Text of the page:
Egypt’s present upper-class, whose culture can properly be called global, sends its children to American and international schools, then off to university abroad. It is the upper middle class, having traditionally formed a bedrock of cultural patronage, that is in question. This group has for many years retreated to the crumbling remains of once-great colonial clubs, most prominent among them Cairo's Gezira Sporting Club and the Alexandria Sporting Club.
Last month, on a crisp evening characteristic of Alexandria’s coastal clime (E.M. Forster: “Only the climate, only the north wind and the sea remain as pure as when Menelaus, the first visitor, landed upon Ras-el-Tin, three thousand years ago…”), I attended a lecture at the Alexandria Sporting Club, in which Saad el-Din Hilali, a scholar from Cairo’s Islamic Azhar University presented a defense of human rights and democracy at the club’s Squash Center. The audience, unlike the philosophizing crowd at, say, the literary Café Riche in Cairo, was dominated by veiled women, who often expressed assent via vigorous head-nod. But the idea itself of secular cultural praxis as the foundation of liberal democracy never crossed the topic of discussion. For Hilali, liberal democracy was reduced to a series of banal platitudes about human rights. It’s easy to sound like a democrat when you’re advocating the punishment of rapists, but much harder when defending the sanctity of blasphemy and apostasy.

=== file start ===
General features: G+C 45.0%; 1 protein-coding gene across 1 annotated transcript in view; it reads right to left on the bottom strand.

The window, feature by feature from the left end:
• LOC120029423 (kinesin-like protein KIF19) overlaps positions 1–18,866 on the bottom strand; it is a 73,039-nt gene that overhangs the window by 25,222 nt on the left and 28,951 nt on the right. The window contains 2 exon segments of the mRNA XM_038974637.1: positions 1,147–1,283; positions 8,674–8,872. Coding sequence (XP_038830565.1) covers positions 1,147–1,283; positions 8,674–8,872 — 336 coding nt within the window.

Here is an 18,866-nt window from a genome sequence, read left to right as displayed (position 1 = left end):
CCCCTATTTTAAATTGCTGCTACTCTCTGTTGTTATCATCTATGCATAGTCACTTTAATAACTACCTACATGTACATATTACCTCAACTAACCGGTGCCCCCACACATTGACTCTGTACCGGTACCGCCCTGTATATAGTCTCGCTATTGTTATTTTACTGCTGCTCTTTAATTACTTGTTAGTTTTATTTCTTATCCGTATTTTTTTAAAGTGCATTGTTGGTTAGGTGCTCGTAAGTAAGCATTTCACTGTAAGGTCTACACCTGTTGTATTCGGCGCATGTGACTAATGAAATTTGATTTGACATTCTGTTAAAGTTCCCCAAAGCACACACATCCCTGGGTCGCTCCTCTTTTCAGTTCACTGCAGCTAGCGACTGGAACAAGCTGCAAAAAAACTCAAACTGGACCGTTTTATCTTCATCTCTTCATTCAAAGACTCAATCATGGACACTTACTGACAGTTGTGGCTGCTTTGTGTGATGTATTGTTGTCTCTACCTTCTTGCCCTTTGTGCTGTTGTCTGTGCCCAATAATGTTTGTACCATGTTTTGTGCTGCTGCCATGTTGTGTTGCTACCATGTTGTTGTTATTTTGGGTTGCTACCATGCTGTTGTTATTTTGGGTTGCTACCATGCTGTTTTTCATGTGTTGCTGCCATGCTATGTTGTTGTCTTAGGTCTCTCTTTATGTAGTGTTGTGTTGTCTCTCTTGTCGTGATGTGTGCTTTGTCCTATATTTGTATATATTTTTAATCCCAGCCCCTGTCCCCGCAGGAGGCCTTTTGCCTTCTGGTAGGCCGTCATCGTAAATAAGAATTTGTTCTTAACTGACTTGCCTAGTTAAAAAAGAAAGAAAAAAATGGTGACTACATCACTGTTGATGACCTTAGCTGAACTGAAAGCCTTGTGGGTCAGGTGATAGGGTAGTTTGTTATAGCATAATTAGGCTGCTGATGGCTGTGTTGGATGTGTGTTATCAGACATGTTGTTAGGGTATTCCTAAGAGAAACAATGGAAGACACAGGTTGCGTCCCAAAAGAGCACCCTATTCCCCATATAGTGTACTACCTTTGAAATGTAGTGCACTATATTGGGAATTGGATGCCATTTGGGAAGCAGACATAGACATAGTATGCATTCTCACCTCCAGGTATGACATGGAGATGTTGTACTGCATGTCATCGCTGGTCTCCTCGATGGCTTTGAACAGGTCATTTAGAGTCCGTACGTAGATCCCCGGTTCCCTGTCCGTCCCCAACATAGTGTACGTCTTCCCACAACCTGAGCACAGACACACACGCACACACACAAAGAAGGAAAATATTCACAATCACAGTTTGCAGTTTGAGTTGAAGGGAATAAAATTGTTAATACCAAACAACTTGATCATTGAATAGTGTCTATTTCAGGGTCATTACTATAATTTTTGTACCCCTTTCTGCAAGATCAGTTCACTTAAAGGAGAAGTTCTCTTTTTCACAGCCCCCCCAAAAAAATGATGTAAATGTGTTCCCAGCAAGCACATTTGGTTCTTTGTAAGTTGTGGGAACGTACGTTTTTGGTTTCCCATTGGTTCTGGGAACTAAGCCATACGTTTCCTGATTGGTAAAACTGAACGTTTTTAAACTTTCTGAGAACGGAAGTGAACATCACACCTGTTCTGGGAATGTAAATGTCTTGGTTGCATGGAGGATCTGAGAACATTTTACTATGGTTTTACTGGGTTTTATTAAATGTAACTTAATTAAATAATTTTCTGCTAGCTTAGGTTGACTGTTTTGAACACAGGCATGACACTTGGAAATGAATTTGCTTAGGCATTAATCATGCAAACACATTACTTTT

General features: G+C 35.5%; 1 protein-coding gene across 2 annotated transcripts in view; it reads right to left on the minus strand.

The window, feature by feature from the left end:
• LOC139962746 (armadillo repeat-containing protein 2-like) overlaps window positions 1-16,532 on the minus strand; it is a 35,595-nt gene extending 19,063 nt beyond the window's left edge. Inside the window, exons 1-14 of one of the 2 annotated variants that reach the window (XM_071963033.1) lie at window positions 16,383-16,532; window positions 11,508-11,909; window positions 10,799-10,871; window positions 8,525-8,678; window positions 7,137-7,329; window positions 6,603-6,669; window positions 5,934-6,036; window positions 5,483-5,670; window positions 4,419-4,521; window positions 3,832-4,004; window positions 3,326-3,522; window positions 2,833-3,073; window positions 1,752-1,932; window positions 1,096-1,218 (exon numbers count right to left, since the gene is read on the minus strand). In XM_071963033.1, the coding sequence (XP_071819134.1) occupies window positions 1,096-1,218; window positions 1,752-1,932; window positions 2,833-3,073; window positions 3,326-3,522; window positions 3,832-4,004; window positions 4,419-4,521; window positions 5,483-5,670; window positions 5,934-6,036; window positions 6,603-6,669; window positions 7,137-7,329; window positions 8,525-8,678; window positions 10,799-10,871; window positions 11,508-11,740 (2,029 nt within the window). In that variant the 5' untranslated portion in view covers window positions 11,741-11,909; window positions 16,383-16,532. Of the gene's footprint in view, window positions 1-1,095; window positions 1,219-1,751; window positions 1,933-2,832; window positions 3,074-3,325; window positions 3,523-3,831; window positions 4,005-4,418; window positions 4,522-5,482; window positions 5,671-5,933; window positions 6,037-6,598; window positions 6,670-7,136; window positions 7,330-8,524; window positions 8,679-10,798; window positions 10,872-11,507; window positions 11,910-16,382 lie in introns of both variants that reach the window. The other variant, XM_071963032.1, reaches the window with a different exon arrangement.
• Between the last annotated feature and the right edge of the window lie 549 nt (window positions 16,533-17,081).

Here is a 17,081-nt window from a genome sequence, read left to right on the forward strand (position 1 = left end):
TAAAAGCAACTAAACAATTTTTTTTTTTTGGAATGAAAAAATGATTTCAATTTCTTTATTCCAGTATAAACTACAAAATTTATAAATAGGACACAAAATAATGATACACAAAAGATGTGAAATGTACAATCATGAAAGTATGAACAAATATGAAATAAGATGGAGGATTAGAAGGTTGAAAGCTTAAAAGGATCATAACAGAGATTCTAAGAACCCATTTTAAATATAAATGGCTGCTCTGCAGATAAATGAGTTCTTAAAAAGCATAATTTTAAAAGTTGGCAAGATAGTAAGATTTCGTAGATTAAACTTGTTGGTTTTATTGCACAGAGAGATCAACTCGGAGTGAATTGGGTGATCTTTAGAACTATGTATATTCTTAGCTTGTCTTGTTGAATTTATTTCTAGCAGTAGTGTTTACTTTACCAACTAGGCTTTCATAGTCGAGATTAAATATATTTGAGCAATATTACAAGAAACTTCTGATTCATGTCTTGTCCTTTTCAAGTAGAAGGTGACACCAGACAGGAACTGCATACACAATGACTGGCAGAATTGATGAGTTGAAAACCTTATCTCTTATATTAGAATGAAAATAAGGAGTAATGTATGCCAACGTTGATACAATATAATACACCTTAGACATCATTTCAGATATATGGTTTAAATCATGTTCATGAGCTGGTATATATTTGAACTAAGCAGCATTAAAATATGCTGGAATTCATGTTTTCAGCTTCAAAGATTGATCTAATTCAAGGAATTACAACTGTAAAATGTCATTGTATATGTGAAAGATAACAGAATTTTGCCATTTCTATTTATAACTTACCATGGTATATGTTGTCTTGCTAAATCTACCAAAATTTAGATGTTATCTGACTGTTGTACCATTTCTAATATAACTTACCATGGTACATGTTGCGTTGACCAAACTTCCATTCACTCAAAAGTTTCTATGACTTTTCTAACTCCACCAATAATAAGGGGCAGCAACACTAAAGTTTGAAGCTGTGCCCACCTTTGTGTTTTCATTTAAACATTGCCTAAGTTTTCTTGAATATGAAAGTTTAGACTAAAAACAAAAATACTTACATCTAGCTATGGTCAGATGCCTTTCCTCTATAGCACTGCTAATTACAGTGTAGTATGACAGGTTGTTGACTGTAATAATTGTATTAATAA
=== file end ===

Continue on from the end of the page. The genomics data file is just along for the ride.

* * * * *
Although the recent threat to Egypt’s creative and intellectual energies has come from below, with the grassroots emergence of Islamism, the original threat came from above: the state itself. In a 2005 visit to the Bibliotheca Alexandrina, I attended a forum on “The Future of Democracy in Egypt,” hosted by the law professor and future opposition party founder Osama Al Ghazali Harb. The conversation was tepid, although many people expressed abstract frustration with “the system.” Even though the session wasn’t (openly) recorded, everyone tiptoed around calling into question even the peripheral legitimacy of Mubarak's leadership. The Bibliotheca, with its assurances of independence, wasn’t a haven for unbridled criticism. In structuring the library as a unit of his Executive office, Hosni Mubarak avoided the hazards associated with institutions dedicated to thought and inquiry.
Things hardly got better. In 2008, Farouk Hosny, Egypt’s longtime culture minister and Mubarak lackey, venomously offered—in a session of Parliament, no less—that if there were any books by Israeli authors at the Alexandria library, “I will burn them myself.” A year later, with the library’s collection moldering in the low hundreds of thousands (out of a capacity of 8 million), Hosny entered the electoral contest for the chairmanship of UNESCO, the institution that originally backed the library. In a thrilling moment for the critics of cultural internationalism, he made it to the fifth round.